The Ibrahim Index of African Governance (IIAG) monitors gender equality in Africa through one of its 16 sub-categories, evaluating women's political power and representation, equal rights and civil liberties, socioeconomic opportunities, equal access to public services, and laws on violence against women.
Women’s Equality: substantial improvement over the last decade (2012-2021)
Since 2012, Women’s Equality has experienced a substantial improvement on average across the continent, reaching a record score of 55.0 in 2021. It is the second most improved sub-category of the whole IIAG, with notable progress across all five indicators, particularly with regard to laws on violence against women.
Africa: Women's Equality scores (2012-2022)
Africa: Women's Equality indicator trends (2012-2021)
42 African countries have higher levels of equality for women than in 2012
Despite better legal protection for women, violence persists
Improvements in gender equality in Africa, in line with the United Nations Convention on the Elimination of All Forms of Discrimination against Women and the Maputo Protocol, have been achieved through legal and institutional reforms aimed at promoting equal participation and access to opportunities. However, as former Liberian President H.E. Ellen Johnson Sirleaf pointed out in the 2022 IIAG report, in addition to clear laws, there must be ‘‘the political will to ensure [their] implementation’’.
More laws on violence against women do not always lead to less violence against women. Despite ranking third in terms of improvement over 2012-2022 among the 81 IIAG indicators, violence against women persists on the continent, particularly in countries with high vulnerability to other forms of gender-based violence, such as intimate partner violence and child marriage.
One of the most common forms of violence against women is intimate partner violence
At 47%, DR Congo has the highest prevalence of intimate partner violence in Africa followed by Equatorial Guinea, Uganda and Liberia
Selected African Countries: Prevalence of intimate partner violence (2018)
The high prevalence of child marriage is a barrier to girls’ education and socioeconomic prospects
Child marriage is another form of gender-based violence prevalent on the continent. Poverty is recognised as the main cause of child marriage, as it is often seen as the only way for girls to gain financial security and ease the burden of expenses such as school fees.
Africa is home to 15 of the 20 countries with highest rates of child marriage globally
Currently, 130 million African girls and women are married as children, with Niger, Central African Republic, and Chad having the highest prevalence of child marriage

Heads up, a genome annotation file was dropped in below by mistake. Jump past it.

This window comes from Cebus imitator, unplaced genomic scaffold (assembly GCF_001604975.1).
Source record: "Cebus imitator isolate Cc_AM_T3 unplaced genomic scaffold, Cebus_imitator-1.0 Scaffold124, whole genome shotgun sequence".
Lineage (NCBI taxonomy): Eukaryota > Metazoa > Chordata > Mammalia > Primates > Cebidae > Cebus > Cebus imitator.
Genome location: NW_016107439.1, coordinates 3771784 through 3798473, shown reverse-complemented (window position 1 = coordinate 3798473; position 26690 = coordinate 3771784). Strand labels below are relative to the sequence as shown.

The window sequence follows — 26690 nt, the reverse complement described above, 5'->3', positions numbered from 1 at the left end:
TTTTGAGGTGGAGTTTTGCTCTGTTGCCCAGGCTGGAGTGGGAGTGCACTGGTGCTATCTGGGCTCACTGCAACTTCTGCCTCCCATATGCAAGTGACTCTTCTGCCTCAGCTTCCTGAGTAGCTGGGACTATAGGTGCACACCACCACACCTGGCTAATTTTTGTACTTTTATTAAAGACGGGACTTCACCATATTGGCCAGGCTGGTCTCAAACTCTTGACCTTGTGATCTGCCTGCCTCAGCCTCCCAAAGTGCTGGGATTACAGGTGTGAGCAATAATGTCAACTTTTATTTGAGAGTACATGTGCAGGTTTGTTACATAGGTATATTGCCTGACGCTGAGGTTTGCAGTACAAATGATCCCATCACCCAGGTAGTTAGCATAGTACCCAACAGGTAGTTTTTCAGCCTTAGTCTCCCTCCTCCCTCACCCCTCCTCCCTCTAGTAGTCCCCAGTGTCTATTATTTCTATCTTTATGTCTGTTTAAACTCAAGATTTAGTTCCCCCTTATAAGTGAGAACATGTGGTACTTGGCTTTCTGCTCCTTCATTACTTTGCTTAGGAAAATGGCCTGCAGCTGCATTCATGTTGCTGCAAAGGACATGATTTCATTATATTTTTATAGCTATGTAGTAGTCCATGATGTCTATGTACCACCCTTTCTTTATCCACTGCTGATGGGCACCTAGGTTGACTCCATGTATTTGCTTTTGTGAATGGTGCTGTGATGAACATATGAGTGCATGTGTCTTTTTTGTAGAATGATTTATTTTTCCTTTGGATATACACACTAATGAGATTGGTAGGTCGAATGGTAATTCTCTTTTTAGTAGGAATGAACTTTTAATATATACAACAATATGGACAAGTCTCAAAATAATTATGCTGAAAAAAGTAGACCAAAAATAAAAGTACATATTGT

Countries with the highest levels of child marriage score poorly on gender parity in education and socio-economic opportunities for women.
Central African Republic (47th), and Chad (43rd) are among the lowest ranked countries on the Socioeconomic Opportunities for Women indicator, and are the two lowest ranked countries on the Gender Parity in Education sub-indicator
The latest Afrobarometer 2021-2023 survey confirms that gender-based violence is a major concern for African women, followed by political representation, access to education and socio-economic opportunities.
Selected African countries: Most Important Women's Issues (R92021-2023)
Poverty ‘still has a woman’s face’, and current crises risk worsening the situation
As UN Secretary-General António Guterres pointed out in 2020 at the High-Level Meeting on Gender Equality and the Empowerment of Women in Africa in Addis Ababa, poverty in the world ‘‘still has a woman's face’’.
The situation was aggravated by the COVID-19 pandemic, where women were disproportionately affected by lockdowns, school closures, supply chain disruptions and economic downturns. UN Women projects a substantial rise in the number of women and girls living in extreme poverty in sub-Saharan Africa, increasing from 249 million to 283 million between 2021 and 2030 due to the pandemic's fallout.
Women are also at the forefront of another major crisis: the climate emergency. According to UN Environment, 80% of those displaced by climate change are women. Vanessa Nakate, a Ugandan climate justice activist, stresses that climate change disproportionately affects the livelihoods of rural women and increases violence against women and girls in Africa. She points out: “The resulting poverty, made worse by the climate emergency, meant that too many girls weren’t in school because their families couldn’t afford the fees. Others were being married very young so their parents could receive some food or money in exchange, which could be crucial to their survival, but disastrous for the girls themselves.”
Thus, the pandemic, the climate crisis and all the related shocks risk not only reversing previous advances, but also exacerbating the challenges faced by women in the region. It is in this context of multiple crises that the quest for gender equality continues, in the hope of reducing the current 102-year gender gap.